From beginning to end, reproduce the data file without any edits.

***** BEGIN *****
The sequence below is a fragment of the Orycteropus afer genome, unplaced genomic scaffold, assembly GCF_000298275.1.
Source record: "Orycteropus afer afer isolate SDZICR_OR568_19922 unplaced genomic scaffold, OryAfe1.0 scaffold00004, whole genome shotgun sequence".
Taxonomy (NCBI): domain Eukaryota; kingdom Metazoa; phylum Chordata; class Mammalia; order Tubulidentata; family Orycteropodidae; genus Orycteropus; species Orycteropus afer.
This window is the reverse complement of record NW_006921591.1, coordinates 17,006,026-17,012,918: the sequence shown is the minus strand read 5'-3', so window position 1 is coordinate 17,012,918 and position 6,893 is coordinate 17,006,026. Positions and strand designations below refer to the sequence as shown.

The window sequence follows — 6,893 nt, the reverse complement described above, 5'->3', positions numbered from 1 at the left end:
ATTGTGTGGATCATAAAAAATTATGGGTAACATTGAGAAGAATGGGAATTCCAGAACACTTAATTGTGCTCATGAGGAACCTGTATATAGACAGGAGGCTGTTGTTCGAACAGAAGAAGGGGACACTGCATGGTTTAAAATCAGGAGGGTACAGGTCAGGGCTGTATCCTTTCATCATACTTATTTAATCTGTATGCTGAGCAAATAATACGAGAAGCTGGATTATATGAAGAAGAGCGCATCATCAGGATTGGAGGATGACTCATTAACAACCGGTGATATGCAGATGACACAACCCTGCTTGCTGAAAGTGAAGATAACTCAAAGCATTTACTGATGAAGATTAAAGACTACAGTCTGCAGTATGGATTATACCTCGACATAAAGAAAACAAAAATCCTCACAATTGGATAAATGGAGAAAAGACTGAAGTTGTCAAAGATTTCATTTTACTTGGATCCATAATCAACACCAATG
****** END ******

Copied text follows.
The sequence below is a fragment of the Orycteropus afer genome, unplaced genomic scaffold, assembly GCF_000298275.1.
Source record: "Orycteropus afer afer isolate SDZICR_OR568_19922 unplaced genomic scaffold, OryAfe1.0 scaffold00004, whole genome shotgun sequence".
Taxonomy (NCBI): domain Eukaryota; kingdom Metazoa; phylum Chordata; class Mammalia; order Tubulidentata; family Orycteropodidae; genus Orycteropus; species Orycteropus afer.
This window is the reverse complement of record NW_006921591.1, coordinates 17,006,026-17,012,918: the sequence shown is the minus strand read 5'-3', so window position 1 is coordinate 17,012,918 and position 6,893 is coordinate 17,006,026. Positions and strand designations below refer to the sequence as shown.

The window sequence follows — 6,893 nt, the reverse complement described above, 5'->3', positions numbered from 1 at the left end:
ATTGTGTGGATCATAAAAAATTATGGGTAACATTGAGAAGAATGGGAATTCCAGAACACTTAATTGTGCTCATGAGGAACCTGTATATAGACAGGAGGCTGTTGTTCGAACAGAAGAAGGGGACACTGCATGGTTTAAAATCAGGAGGGTACAGGTCAGGGCTGTATCCTTTCATCATACTTATTTAATCTGTATGCTGAGCAAATAATACGAGAAGCTGGATTATATGAAGAAGAGCGCATCATCAGGATTGGAGGATGACTCATTAACAACCGGTGATATGCAGATGACACAACCCTGCTTGCTGAAAGTGAAGATAACTCAAAGCATTTACTGATGAAGATTAAAGACTACAGTCTGCAGTATGGATTATACCTCGACATAAAGAAAACAAAAATCCTCACAATTGGATAAATGGAGAAAAGACTGAAGTTGTCAAAGATTTCATTTTACTTGGATCCATAATCAACACCAATG